Comics : Spider-Man: The Secret Life of Black Cat
This story is part of a Lookback Series: Book of the Month Club
This review was first published on: May 2010.
HarperFestival published eight kids storybooks in late 2008/early 2009. The books were grouped in three different format. The most verbose of the stories were three mini-novels, each with 64 cheap newsprint pages of text, roughly 200 words per page. Each of the nine or ten chapters featured a full page black and white line drawing illustration.
Spider-Man: The Secret Life of Black Cat
Dec 2008 : SM Title
Find ISBN 0061626260
We were given a bit of a heads up to the Black Cat's future starring role in Spider-Man: Evil Comes in Pairs, the first of the three mini-novels in this series, and we're not left waiting long. Felicia storms into the story having discovered that her father wasn't a businessman after all, but was secretly one of the greatest cat burglars in the world. At least, until he got caught. And on that day, a young girl named Felicia made a vow to rescue her beloved Dad from prison.
Flash-forward to a black and white line-drawing of Felicia in costume. She has studied gymnastics, lock-picking, and needlework, and now she's ready! Oh yeah, she's also practiced setting up pre-arranged "accidents" that look like bad luck but are in fact carefully planned. Of course, that particular gimmick was a lot more entertaining in the original stories when it wasn't telegraphed pages in advance.
Cut sideways to Spider-Man, fresh from his little contretemps with Venom and Carnage (courtesy of the preceding novelette) and heading to take the photos to Jameson at the Bugle. Spider-Sense tingles, and he spots the Black Cat climbing walls. Sneakily he follows her across town to the prison. So why doesn't she just take a cab? Climbing buildings is damn hard work without super-powers! Anyhow, at the prison, an explosion lays our hero out flat. Round one to Felicia.
Peter recovers and takes his photos to the Bugle, where he hears about a robbery at the museum. He heads over there and discovers the Black Cat stealing a statue, "The Golden Couple". Spidey attempts to foil the heist, but is once more foiled by some "bad luck" at the hands of the Cat, despite her expressing her affection for him.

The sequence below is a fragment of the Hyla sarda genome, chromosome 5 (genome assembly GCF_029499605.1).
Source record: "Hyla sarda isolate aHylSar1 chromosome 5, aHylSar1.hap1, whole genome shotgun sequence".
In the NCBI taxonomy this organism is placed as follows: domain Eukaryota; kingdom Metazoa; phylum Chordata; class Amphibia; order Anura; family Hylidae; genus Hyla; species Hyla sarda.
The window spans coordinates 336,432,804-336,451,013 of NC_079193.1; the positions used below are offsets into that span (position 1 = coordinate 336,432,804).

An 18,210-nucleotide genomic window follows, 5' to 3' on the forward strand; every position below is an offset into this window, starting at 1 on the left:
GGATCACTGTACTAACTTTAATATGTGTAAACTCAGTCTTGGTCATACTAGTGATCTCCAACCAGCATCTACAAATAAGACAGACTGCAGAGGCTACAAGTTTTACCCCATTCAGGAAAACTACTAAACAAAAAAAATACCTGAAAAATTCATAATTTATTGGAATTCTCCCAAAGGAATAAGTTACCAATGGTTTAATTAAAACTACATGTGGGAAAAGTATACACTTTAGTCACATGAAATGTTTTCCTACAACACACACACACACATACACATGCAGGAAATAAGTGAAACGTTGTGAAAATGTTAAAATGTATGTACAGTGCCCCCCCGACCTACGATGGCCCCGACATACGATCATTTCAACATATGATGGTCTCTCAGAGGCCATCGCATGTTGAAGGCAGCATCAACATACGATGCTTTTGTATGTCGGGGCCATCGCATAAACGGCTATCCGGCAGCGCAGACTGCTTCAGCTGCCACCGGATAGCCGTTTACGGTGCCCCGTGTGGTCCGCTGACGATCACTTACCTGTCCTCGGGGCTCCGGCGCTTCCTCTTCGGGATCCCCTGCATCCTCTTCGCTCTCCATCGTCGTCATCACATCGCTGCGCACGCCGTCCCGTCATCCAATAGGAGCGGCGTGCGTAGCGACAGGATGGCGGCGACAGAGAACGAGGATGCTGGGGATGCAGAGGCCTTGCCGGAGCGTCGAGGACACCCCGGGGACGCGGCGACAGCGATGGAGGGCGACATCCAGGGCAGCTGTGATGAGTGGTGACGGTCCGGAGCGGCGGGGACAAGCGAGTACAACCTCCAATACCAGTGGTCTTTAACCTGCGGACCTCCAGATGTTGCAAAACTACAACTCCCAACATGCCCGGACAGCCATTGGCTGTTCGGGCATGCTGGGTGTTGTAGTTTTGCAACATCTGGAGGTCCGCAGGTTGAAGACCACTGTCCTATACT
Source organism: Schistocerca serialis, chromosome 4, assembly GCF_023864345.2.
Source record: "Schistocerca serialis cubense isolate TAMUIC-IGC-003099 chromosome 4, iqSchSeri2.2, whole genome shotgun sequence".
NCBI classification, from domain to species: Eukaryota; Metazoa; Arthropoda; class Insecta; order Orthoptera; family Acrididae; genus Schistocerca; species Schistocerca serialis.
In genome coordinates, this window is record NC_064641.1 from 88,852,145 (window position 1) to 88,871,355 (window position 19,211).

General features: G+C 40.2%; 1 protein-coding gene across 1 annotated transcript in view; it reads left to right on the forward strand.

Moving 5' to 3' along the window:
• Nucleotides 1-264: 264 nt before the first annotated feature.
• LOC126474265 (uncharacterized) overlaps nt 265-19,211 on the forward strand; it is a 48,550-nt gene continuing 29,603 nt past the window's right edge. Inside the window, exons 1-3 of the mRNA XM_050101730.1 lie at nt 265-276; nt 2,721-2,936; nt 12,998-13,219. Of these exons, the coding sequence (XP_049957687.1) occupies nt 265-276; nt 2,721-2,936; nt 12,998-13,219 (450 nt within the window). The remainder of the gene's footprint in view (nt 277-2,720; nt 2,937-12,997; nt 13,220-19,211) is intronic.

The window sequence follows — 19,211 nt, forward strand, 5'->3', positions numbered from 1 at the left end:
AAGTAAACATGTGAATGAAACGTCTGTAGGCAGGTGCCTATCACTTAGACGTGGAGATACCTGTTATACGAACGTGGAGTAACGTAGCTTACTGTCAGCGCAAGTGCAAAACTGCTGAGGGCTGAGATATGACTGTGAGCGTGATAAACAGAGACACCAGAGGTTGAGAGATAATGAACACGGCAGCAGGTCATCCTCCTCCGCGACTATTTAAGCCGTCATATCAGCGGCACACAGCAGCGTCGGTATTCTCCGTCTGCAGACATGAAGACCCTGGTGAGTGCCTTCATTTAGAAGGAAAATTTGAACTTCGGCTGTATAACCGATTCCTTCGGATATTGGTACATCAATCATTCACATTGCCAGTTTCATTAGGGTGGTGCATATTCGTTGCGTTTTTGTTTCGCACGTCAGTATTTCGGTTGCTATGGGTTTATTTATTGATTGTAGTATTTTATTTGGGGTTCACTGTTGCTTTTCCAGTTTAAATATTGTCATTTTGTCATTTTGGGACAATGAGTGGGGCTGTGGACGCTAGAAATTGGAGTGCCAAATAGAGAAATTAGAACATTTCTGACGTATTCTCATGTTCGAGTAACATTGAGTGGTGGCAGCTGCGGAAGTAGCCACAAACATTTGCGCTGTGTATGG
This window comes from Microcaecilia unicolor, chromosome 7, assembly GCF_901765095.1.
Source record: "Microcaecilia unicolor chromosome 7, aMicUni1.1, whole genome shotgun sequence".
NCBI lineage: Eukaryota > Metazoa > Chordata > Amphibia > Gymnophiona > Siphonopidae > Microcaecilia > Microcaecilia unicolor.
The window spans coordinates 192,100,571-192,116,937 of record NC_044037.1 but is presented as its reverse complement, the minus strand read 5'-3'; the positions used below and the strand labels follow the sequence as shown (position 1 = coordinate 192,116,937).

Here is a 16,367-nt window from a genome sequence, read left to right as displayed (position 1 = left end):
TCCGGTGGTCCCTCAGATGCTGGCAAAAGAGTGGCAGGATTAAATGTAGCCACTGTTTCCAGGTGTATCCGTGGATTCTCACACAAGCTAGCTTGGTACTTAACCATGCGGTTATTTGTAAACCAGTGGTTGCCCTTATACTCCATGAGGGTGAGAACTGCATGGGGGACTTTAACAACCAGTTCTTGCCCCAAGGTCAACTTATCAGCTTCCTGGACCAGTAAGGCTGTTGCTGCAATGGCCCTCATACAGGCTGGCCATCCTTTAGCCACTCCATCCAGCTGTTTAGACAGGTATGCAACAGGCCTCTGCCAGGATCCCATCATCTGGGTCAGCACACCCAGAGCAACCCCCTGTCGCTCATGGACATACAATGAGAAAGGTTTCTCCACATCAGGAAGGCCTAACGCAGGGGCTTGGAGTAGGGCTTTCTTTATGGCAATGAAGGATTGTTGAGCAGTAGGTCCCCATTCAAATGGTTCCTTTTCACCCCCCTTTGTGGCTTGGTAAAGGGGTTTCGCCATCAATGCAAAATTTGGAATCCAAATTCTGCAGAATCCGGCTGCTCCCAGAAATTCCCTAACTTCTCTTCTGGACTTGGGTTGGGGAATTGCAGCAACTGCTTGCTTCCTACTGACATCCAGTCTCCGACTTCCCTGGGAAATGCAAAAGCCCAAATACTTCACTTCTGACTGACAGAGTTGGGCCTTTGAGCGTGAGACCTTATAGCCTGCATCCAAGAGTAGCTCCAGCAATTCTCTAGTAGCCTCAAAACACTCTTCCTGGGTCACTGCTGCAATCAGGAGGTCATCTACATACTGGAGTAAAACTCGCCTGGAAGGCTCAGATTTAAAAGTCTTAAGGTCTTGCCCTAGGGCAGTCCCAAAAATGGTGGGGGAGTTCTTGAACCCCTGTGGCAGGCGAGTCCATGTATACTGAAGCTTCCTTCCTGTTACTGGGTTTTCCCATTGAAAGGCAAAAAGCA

Repeat that scenario once more with "The Love Ruby" and a few minor variations in the fight scene and the tricks by which the Black Cat distracts Spider-Man in order to make her escape. But before we get to "third time's a charm", there's a brief interlude to deal with. Peter heads to Empire State University to finish his homework for his professor, Dr. Curt Connors. There's our lead-in to book three, folks!
Then we're back to Black Cat, and Spider-Man sets his trap at the art gallery where a famous painting "Love in the Springtime" is to be shown the next day. He gets there to discover... that it has already been stolen. But not by Black Cat. She turns up shortly after and is equally disappointed to see her target gone. Yet again some "bad luck" leaves Spidey mopping up while Felicia escapes. But this time Spidey tags her with a Spider-Tracer.
The Tracer leads him back to Felicia's apartment. She's there with the statue and the gem, and a wall covered in newspaper clippings about Spider-Man. Remember newspapers? Me neither. Anyhow, it takes only thirty seconds for Spidey to persuade Felicia to join the good guys, promise to return the loot she stole, and help him recover the painting from the mob boss believe to have swiped it.
Time for the grand finale. The mob boss is holding a costume party to show his new painting to all his fellow mobsters. Spidey and Black Cat infiltrate, grab the painting, and leave the mobsters webbed up for the cops. Heh, like they'll get a prosecution out of that... citizens assaulted, evidence removed. Yeah, good luck making that one stick.
But Peter's happy. Black Cat gives her one of her high-tech comm links "just in case". Spidey grabs a photo of Felicia for the front page of the Bugle, and heads off to... well, to battle the Lizard, I think it's pretty safe to say.
There's nothing really wrong with how these stories are re-told. They're plain and simple, clearly telegraphed for the, well, probably your average ten-year old, plus or minus a year or two. All the key elements of the original Black Cat story are there, in one form or another. It's a decent plot to borrow, and it fits well enough in the pages available... not too short, not too long.
I'm struggling here to overcome my natural resentment. The original Black Cat story was among the very first Spidey comic tales I ever read as a twelve-year old kid. It holds a very, very dear place in my heart. Seeing it usurped, chewed-up and dumbed-down like this just feels... awkward perhaps. Verging on disrespectful even?
Still, Michael Teitelbaum means no harm. I've seen his name on enough Spidey stories to know that he's as fond of the classics as I am. I'm going to try and be objective here and give this story the three solid, average webs that it probably deserves.